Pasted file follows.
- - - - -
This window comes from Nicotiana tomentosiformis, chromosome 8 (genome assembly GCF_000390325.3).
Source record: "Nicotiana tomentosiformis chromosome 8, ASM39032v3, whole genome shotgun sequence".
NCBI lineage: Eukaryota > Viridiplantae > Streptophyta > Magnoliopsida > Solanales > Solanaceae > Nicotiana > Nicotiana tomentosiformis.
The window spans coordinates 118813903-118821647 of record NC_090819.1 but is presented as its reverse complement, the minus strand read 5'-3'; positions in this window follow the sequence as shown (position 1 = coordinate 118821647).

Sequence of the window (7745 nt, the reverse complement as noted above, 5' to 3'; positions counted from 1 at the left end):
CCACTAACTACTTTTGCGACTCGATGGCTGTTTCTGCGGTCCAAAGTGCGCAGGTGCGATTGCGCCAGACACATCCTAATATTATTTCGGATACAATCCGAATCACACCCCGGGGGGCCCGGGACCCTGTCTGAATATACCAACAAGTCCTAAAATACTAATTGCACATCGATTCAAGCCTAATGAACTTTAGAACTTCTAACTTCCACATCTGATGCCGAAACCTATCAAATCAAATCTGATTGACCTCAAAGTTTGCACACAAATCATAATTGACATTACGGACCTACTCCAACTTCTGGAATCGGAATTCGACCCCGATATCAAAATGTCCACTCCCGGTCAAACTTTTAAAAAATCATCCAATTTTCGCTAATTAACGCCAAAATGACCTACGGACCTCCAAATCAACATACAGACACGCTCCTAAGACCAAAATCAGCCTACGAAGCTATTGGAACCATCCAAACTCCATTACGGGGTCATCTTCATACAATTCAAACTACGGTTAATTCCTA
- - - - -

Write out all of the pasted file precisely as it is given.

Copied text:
This window comes from Nicotiana tomentosiformis, chromosome 8 (genome assembly GCF_000390325.3).
Source record: "Nicotiana tomentosiformis chromosome 8, ASM39032v3, whole genome shotgun sequence".
NCBI lineage: Eukaryota > Viridiplantae > Streptophyta > Magnoliopsida > Solanales > Solanaceae > Nicotiana > Nicotiana tomentosiformis.
The window spans coordinates 118813903-118821647 of record NC_090819.1 but is presented as its reverse complement, the minus strand read 5'-3'; positions in this window follow the sequence as shown (position 1 = coordinate 118821647).

Sequence of the window (7745 nt, the reverse complement as noted above, 5' to 3'; positions counted from 1 at the left end):
CCACTAACTACTTTTGCGACTCGATGGCTGTTTCTGCGGTCCAAAGTGCGCAGGTGCGATTGCGCCAGACACATCCTAATATTATTTCGGATACAATCCGAATCACACCCCGGGGGGCCCGGGACCCTGTCTGAATATACCAACAAGTCCTAAAATACTAATTGCACATCGATTCAAGCCTAATGAACTTTAGAACTTCTAACTTCCACATCTGATGCCGAAACCTATCAAATCAAATCTGATTGACCTCAAAGTTTGCACACAAATCATAATTGACATTACGGACCTACTCCAACTTCTGGAATCGGAATTCGACCCCGATATCAAAATGTCCACTCCCGGTCAAACTTTTAAAAAATCATCCAATTTTCGCTAATTAACGCCAAAATGACCTACGGACCTCCAAATCAACATACAGACACGCTCCTAAGACCAAAATCAGCCTACGAAGCTATTGGAACCATCCAAACTCCATTACGGGGTCATCTTCATACAATTCAAACTACGGTTAATTCCTA